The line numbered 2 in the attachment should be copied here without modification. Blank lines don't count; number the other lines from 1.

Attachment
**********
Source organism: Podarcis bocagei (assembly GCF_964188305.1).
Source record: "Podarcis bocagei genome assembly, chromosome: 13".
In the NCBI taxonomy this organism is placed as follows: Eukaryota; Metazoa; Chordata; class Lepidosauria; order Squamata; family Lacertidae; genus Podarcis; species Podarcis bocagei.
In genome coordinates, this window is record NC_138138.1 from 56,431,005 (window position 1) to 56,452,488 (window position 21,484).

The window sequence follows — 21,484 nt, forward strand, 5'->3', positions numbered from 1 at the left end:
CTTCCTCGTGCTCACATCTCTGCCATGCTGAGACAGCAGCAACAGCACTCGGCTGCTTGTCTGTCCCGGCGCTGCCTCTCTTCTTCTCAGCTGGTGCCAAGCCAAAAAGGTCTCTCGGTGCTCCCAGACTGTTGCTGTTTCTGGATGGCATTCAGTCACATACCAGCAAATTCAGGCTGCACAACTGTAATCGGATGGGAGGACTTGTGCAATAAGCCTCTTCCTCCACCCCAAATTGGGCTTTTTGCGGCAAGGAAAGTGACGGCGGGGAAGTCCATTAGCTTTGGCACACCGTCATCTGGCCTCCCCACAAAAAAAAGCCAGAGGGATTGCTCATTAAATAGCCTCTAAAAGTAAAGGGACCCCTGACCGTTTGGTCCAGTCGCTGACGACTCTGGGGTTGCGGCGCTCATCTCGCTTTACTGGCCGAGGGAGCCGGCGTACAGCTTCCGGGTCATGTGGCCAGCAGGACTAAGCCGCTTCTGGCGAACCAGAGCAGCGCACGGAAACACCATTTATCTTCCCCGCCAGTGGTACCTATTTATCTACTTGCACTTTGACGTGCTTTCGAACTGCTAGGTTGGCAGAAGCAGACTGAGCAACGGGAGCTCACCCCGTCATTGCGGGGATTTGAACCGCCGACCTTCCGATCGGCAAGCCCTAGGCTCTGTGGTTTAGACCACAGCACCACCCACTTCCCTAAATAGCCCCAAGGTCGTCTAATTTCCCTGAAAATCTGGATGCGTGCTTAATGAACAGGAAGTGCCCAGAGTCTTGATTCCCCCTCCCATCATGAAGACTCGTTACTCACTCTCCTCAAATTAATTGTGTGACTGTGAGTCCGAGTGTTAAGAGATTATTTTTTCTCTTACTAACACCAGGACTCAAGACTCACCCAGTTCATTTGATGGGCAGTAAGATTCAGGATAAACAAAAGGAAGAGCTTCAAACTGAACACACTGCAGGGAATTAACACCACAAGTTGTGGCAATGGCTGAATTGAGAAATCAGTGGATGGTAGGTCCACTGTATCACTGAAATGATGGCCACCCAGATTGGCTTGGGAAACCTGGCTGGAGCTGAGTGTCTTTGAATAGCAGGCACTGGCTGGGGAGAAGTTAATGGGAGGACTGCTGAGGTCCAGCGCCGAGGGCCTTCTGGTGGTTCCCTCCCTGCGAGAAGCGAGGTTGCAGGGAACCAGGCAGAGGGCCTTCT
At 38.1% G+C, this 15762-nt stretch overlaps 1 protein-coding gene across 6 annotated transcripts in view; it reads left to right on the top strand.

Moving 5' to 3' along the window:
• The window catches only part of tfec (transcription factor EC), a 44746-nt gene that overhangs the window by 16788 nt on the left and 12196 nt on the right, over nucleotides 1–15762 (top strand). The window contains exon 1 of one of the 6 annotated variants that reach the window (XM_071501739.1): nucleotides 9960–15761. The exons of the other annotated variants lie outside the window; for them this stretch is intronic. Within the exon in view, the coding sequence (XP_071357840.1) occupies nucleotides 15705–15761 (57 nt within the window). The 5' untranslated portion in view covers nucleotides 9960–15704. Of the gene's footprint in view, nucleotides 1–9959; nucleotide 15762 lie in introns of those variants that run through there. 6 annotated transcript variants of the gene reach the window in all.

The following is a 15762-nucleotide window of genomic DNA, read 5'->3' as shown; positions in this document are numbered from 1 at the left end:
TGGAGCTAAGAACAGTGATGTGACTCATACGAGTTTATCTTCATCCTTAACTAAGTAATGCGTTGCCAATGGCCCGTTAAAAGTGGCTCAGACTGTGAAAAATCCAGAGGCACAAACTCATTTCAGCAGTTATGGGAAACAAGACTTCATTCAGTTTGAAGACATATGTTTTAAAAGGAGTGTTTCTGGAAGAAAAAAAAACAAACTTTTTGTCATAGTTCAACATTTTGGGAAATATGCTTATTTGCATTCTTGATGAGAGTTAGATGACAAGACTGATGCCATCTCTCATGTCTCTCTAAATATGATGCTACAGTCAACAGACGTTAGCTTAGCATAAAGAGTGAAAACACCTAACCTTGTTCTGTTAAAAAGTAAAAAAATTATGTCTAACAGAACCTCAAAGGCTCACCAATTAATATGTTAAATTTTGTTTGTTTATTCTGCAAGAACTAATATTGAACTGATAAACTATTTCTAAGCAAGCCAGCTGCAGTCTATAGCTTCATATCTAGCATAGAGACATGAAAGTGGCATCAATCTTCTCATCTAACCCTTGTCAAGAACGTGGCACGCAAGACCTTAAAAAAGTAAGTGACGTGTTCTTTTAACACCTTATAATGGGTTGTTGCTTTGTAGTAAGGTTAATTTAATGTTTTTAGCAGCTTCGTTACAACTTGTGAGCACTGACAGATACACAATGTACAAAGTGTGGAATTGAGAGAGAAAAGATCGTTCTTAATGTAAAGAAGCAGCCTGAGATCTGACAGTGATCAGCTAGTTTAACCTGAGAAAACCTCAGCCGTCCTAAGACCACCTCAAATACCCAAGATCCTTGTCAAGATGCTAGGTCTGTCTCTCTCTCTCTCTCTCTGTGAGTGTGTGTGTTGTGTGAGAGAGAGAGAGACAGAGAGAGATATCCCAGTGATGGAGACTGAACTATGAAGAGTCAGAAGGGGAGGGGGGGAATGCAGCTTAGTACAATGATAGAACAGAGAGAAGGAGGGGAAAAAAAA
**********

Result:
Source record: "Podarcis bocagei genome assembly, chromosome: 13".